I went to my friends house yesterday because I was in the neighborhood and she said I could. She shared with me that as she enters her first year of homeschooling, she feels overwhelmed with where to start. Her children are young (would-be 2nd grade, Kindy and toddler). Similarly, a new homeschooler on one of my Facebook groups expressed panic over the same thing–where to start??
So here was my advice to them…
The woman on the message board was told to relax because it wasn’t a competition–there was no comparing of her child to others. But I noted that sometimes the lack of “competition” is exactly what does us in. You’ll find that you suddenly have no bar to meet and need to look deeply into what you really want for your child. Most people don’t have to do this like homeschoolers because they don’t have as much control over it. Remember the first time you drove a car–how insanely big and cumbersome it felt? That’s what the beginning feels like.
I just want to reaffirm that you should take time to relax and breathe. Our own family is entering year 7 and I spent a lot of those first years buying a lot of stuff that didn’t work. For one, they change so much year to year!! But for another, I needed to take the time to watch my son’s interests develop and see how he figured things out, what he was interested in, etc. Even if you don’t follow a child-led learning model, these will help you figure out how to best deliver the content you want to give them. Does that make sense? Ask him what he wants to do and run with it. You’d be amazed what they are inspired to learn that way. There is lots of reading aloud and digging into topics and conversations that make those little gears turn. Suddenly you’re doing math and you don’t even realize it.
My friend, however, still seemed overwhelmed with this response. I called the kids out onto the porch in the sunshine and grabbed a scrap of paper from her kitchen counter. I made 3 columns (2 for her older kids and 1 for my kid that was there). I asked them what they wanted to learn about and the ideas came spilling out. Girly is way more accustomed to this, so she was rattling things off and my friends kids were doing a lot of “ME, TOO!!” so I said “Okay, I have Girly’s list… she can go back inside,” and I told the remaining two that I just needed to finish their list.
In the end, there were a good 5-6 things. Some were really broad and some were as precise as “How does a cicada make such a loud noise?”. I told her to start there. Find movies and go to the library and tell the children’s librarian that you need resources on these topics for her kids age ranges.
Then she wanted to know about how to teach them the things SHE wanted to teach them. I eyed her suspiciously because I’m an adamant follow-the-child person. “Like what…?” I asked. She wanted them to learn about money. I gave her a book to start with (for her–to figure out where she stands on handling money so she knew how to lead them) and then I told her some of the things we do–mostly things we screwed up that she should think about how she and her husband want to handle. I also noted that teaching them about money was going to be more experiential than actual “teaching”.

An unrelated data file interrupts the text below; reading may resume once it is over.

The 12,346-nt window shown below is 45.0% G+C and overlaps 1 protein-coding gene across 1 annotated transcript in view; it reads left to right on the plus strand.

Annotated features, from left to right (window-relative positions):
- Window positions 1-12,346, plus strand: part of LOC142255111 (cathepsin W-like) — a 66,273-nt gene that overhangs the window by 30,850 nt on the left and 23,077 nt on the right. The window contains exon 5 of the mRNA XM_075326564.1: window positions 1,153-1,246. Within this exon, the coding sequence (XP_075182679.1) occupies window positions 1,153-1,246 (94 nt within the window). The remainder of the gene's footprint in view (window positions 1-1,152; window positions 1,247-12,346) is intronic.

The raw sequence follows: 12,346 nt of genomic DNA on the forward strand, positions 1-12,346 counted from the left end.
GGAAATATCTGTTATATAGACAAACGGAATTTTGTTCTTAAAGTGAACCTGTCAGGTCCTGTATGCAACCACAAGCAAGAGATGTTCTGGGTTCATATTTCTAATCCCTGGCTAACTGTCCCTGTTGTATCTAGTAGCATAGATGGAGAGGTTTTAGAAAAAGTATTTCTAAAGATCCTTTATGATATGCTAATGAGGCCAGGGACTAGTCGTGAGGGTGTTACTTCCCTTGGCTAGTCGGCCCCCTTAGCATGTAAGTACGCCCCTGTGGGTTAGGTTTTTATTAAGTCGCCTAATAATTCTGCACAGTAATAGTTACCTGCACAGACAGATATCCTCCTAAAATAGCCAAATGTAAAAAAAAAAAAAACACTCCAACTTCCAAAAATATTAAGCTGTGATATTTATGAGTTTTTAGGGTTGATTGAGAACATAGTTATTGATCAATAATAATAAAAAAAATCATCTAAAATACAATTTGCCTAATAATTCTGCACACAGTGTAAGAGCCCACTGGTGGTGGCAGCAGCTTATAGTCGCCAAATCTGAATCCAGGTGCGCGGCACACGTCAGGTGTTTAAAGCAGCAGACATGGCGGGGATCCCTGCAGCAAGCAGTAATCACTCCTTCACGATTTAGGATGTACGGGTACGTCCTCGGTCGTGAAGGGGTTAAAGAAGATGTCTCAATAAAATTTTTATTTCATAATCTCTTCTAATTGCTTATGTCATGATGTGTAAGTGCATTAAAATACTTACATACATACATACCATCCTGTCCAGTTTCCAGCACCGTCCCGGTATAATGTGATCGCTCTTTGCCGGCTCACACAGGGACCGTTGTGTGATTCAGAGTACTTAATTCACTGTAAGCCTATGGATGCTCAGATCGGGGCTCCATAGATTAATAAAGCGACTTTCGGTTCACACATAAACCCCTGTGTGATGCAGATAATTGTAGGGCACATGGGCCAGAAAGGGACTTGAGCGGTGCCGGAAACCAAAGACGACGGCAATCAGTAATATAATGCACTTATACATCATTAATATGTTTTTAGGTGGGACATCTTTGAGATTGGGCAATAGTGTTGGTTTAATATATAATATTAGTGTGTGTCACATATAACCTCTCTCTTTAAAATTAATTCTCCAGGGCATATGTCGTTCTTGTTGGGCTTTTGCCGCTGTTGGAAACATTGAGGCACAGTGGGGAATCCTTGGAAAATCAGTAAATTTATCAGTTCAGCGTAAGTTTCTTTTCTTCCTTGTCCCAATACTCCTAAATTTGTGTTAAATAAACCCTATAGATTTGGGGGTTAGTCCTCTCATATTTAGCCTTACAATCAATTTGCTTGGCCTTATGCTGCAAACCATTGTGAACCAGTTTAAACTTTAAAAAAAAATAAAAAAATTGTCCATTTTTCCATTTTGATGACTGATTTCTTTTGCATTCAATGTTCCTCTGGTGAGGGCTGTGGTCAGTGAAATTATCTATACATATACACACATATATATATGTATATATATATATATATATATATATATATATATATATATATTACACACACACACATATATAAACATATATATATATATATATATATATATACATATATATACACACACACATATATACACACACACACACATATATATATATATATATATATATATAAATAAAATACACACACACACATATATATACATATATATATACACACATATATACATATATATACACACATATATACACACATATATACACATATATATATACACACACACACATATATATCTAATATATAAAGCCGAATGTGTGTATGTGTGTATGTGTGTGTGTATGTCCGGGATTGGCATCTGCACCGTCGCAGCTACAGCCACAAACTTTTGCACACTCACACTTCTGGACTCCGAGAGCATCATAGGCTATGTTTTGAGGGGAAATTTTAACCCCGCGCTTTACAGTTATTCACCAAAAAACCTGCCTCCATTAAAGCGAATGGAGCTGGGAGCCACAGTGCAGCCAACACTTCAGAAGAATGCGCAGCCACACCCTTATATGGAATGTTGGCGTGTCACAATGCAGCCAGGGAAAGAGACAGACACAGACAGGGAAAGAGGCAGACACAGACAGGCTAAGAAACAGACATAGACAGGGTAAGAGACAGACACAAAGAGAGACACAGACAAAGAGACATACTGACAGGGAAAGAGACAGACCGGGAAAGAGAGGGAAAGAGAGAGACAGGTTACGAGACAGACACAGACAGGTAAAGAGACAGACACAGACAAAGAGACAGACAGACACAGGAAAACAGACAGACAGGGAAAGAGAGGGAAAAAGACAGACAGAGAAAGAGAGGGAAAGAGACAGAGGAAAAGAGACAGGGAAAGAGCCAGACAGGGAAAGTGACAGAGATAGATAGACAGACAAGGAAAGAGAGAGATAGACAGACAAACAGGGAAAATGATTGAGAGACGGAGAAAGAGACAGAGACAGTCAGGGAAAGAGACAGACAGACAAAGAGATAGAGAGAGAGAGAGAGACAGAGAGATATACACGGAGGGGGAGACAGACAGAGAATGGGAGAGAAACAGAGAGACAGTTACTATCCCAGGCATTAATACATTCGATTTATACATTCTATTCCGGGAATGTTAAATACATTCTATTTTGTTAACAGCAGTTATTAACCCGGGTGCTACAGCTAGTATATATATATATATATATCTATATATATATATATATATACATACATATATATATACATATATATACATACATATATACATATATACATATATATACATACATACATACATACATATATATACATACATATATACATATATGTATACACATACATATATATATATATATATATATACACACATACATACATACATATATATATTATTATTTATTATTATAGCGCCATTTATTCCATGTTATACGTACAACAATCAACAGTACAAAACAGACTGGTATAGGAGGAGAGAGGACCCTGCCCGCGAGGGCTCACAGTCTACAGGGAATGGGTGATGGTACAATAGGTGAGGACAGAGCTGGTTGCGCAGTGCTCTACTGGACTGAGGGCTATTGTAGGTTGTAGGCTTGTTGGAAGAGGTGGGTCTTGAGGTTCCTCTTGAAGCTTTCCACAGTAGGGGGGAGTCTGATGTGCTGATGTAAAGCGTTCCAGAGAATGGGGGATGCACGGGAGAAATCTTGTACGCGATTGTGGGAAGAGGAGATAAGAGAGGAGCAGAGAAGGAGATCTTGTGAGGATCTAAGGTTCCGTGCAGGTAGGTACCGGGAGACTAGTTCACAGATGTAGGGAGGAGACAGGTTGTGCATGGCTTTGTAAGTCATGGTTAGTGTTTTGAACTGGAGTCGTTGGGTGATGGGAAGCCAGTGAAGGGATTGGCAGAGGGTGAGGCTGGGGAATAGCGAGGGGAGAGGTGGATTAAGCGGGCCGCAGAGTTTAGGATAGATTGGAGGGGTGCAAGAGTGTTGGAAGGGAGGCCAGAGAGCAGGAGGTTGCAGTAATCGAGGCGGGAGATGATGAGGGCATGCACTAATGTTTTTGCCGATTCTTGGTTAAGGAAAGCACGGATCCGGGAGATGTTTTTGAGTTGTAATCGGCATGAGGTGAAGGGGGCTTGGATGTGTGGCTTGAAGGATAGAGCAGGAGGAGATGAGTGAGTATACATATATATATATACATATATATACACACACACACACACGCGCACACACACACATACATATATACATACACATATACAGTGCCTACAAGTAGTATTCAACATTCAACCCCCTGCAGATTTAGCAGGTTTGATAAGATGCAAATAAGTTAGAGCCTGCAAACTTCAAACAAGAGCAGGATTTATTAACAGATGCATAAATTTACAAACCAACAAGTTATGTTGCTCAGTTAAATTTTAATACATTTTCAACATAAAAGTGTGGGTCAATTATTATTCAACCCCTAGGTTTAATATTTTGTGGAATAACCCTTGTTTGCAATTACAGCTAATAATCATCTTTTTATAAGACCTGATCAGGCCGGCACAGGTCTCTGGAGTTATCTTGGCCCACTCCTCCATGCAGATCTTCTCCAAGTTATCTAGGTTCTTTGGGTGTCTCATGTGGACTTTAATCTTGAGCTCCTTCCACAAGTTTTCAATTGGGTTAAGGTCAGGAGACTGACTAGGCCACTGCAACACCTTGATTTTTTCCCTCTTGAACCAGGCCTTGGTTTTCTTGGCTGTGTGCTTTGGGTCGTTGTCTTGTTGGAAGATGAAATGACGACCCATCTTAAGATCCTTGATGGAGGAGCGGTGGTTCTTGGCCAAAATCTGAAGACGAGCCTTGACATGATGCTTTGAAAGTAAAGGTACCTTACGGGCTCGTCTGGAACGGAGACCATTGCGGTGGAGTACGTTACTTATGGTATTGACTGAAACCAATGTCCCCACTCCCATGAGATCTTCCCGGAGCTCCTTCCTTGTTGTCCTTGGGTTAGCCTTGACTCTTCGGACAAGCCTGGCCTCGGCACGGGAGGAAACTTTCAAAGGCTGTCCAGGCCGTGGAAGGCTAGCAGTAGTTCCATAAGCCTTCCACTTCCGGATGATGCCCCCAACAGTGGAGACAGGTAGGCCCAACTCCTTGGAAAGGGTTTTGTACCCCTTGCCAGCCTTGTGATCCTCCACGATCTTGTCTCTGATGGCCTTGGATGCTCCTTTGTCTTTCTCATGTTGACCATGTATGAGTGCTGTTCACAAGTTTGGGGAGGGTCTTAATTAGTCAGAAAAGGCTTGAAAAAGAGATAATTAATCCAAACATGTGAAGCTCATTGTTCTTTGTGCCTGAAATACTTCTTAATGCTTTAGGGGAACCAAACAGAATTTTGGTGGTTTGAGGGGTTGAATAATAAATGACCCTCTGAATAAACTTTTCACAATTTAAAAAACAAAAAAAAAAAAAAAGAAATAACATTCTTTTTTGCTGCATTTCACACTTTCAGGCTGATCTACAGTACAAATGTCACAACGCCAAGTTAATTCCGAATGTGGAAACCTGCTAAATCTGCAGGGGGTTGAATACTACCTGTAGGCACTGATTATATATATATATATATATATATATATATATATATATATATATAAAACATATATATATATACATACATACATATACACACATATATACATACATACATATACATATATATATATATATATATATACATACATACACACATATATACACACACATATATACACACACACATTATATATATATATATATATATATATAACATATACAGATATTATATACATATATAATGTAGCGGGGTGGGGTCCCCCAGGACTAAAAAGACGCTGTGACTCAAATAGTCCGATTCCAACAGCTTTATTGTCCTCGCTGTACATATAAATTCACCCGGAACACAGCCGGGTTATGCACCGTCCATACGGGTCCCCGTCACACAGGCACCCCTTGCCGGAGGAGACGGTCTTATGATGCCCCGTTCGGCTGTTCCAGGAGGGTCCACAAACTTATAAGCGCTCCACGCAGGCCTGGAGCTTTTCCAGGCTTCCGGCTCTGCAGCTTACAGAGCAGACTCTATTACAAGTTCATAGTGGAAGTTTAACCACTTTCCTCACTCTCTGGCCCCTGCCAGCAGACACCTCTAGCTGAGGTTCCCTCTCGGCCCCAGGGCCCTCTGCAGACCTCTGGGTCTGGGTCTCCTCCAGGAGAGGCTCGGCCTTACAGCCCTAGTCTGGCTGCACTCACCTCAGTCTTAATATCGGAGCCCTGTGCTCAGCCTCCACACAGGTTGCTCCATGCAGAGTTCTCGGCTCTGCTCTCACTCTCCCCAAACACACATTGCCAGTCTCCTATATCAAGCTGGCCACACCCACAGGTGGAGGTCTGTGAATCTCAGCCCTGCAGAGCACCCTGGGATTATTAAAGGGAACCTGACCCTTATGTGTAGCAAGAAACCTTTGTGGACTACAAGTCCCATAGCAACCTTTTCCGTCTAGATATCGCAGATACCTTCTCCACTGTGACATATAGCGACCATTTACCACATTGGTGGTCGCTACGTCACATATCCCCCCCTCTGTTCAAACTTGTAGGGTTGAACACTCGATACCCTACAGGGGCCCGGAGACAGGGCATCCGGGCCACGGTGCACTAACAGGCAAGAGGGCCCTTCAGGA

She seemed to feel better, but still felt a bit overwhelmed. Today, I reached out to her with some more guidance. Lammas had just passed the prior weekend (Aug. 1) and Husbeau and I are delayed in honoring the day. Lammas is a festival of regrets and farewells, of harvest and preserves. Long ago, I got the following ideas from SchoolOfTheSeasons.com and I’ve always loved it. I suggested that she and her husband discuss these particular topics:
Regrets: Think of the things you meant to do this summer or this year that are not coming to fruition. You can write them on a piece of paper and burn them.
Farewells: What is passing from your life? What is over? Say good-bye to it. You can also bury them in the ground, perhaps in the form of bulbs which will manifest in a new form in spring.
Harvest: What have you harvested this year? What seeds have your planted that are sprouting?
Preserves: This is also a good time for making preserves, either literally or symbolically. As you turn the summer’s fruit into jams, jellies and chutneys for winter, think about the fruits that you have gathered this year and how you can hold onto them. How can you keep them sweet in the store of your memory?
Once you have this conversation, it will help look at your family now and see where you want to be this time next year. Then, figure out how you can make that happen. What routines or behaviors need to be learned–for all of you? That’s a huge part of training up our kids. And it will take some actual work and time. You might find that you do more work on relationships, behaviors, self-care and practical life skills this year than anything else. Building a set of routines helps everyone feel stable and structured.
Our morning routines are that every gets dressed, makes their beds, flosses & brushes, Girly does a laundry chore and BigGuy does a bathroom chore. We have routines around meals: he gets drinks and plates, she gets silverware and napkins, she clear the table and he loads the dishwasher.
It’s less about what TIME stuff gets done and way more about the order in which things are done (like, I don’t care if mine get dressed before making the bed or floss/brush first–but all of those happen before their chore)
It’s very Montessori… there’s just a certain way things need to get done.
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